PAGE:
Google profiting from ‘predatory’ loan adverts promising instant cash | Google
Google profits from ads promoting ‘instant’ money and loans delivered ‘faster than pizza’ despite pledging to protect users from ‘deceptive and harmful’ financial products.
The adverts were shown to people in the UK who searched for terms such as “quick money now” and “need financial help” and directed users to companies offering high interest loans.
One, listed in Google search results above links to the government website and debt charities, promised “guaranteed money in ten minutes” for people with “very bad credit”.
The Advertising Standards Authority said last night it was assessing 24 adverts identified by the Observerpaid for by 12 advertisers, including loan companies and credit brokers as well as suspected scammers.
The regulator said many of the promotions were likely to breach rules on socially responsible advertising which state that advertisements must not “trivialize” loan underwriting. “A disproportionate emphasis on speed and ease of access to interest rates is likely to be considered problematic,” according to its guidelines.
Google said the ads flagged with it violated its policies and had been removed. He previously pledged to fight “predatory” loan promotions, banning ads for payday and high-interest loans in 2016.
The promotions appeared to clearly violate its policy, explicitly referring to “payday loans” and linking to websites offering ultra-high interest rates of up to 1,721%. Many ads removed by Google on Friday had been replaced with similar promotions within hours, some from the same advertisers reported by the Observer.
It comes amid a growing cost of living crisis, described by the Institute for Fiscal Studies as the worst financial crisis in 60 years.
Households are battling rising prices on multiple fronts, including rising energy bills, grocery costs, and gasoline and diesel prices, compounded by supply chain disruptions and issues caused by the pandemic, Brexit and the war in Ukraine.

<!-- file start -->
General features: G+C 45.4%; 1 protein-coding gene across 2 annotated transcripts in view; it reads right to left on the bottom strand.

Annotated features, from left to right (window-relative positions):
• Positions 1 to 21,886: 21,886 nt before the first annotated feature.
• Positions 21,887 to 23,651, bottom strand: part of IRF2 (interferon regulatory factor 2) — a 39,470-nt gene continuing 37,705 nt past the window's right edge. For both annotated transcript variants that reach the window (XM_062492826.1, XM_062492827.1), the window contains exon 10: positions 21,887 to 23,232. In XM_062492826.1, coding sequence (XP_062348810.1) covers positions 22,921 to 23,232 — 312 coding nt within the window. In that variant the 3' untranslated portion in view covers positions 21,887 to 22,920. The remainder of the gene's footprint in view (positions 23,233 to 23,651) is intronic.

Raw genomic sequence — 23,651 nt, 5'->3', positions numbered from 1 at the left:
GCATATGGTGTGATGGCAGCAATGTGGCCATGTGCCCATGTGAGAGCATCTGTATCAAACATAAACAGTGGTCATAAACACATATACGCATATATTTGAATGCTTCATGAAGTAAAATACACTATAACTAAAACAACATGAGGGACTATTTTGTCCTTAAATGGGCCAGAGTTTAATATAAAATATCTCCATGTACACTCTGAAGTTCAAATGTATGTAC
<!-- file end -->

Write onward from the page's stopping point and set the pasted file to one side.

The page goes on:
Charities and debt campaigners have said such loans could trap people in financial difficulty, who may impulsively apply and find themselves “trapped in a spiral”.
Adam Butler, head of policy at debt charity StepChange, said financially vulnerable people were most likely to be drawn in “due to a complete lack of borrowing alternatives”. “Repeated use of these types of products to make ends meet – often the reason people turn to this type of borrowing – can trap people in a spiral that is very hard to get out of,” a- he declared. “With the cost of living crisis set to get even worse in the coming months, there is every chance that we will see an increase in the number of people forced to turn to this type of loan just to s ‘get out.”
Many promotions appeared to be deliberately aimed at people in financial difficulty, with messages such as “bad credit, welcome”. They suggested there would be little review with messages such as “no credit check” and “no call”.
An ad read: “Instant payday loans paid in 10 minutes. Bad credit OK, irrelevant credit history. Another company described the loans available as suitable for “small emergencies”.
Another website, Tendo Loan – one of the most prolific advertisers – claimed to offer: “Cash in 10 minutes guaranteed. 3-36 months. No credit checks! It added: “A loan delivered faster than pizza! 2 minutes to apply and 10 minutes to deposit to your account. Apply 24/7. Tendo Loan did not respond to requests for comment.
The Financial Conduct Authority said adverts suggesting the loans were ‘secured’ or involved ‘no credit checks’ were misleading. He said companies should not make ‘false’ claims, such as suggesting that credit is available regardless of a customer’s financial situation or status, and could be subject to action of execution.
In some cases, the advertisements appeared to be linked to fraudulent websites, redirecting users to websites where they entered their personal information, including banking information, phone number, date of birth and address.
Yvonne Fovargue, chair of the all-party caucus on debt and personal finance, described the ads as “online harm” and called on Google and the government to tackle them.
“It’s an obvious targeting ploy for people on the edge who, instead of taking out a loan, should seek debt advice,” she said.
The ASA has previously ruled against payday lenders and said it is evaluating evidence of potential violations.
He added that while “responsibility ultimately rests with the advertiser”, media platforms such as Google “also have some responsibility to ensure that content complies with the rules”. “Platforms should and are taking steps to ensure misleading and irresponsible ads are not posted,” a spokesperson said.
Google said, “We have strict advertising policies in place for financial services products and prohibit ads for payday loans. We have a dedicated team working to protect users from malicious actors trying to evade detection. In 2020, we blocked or removed over 123 million ads for violating our financial services policies. »
Stella Creasy, anti-payday lending campaigner and Labor MP for Walthamstow, described companies offering super-high-interest short-term loans as ‘legal loan sharks’ who seek to ‘exploit’ people’s financial difficulties. “We need the government and regulators to remain constantly vigilant and act to stop these companies before they make a bad situation worse for so many people,” she said.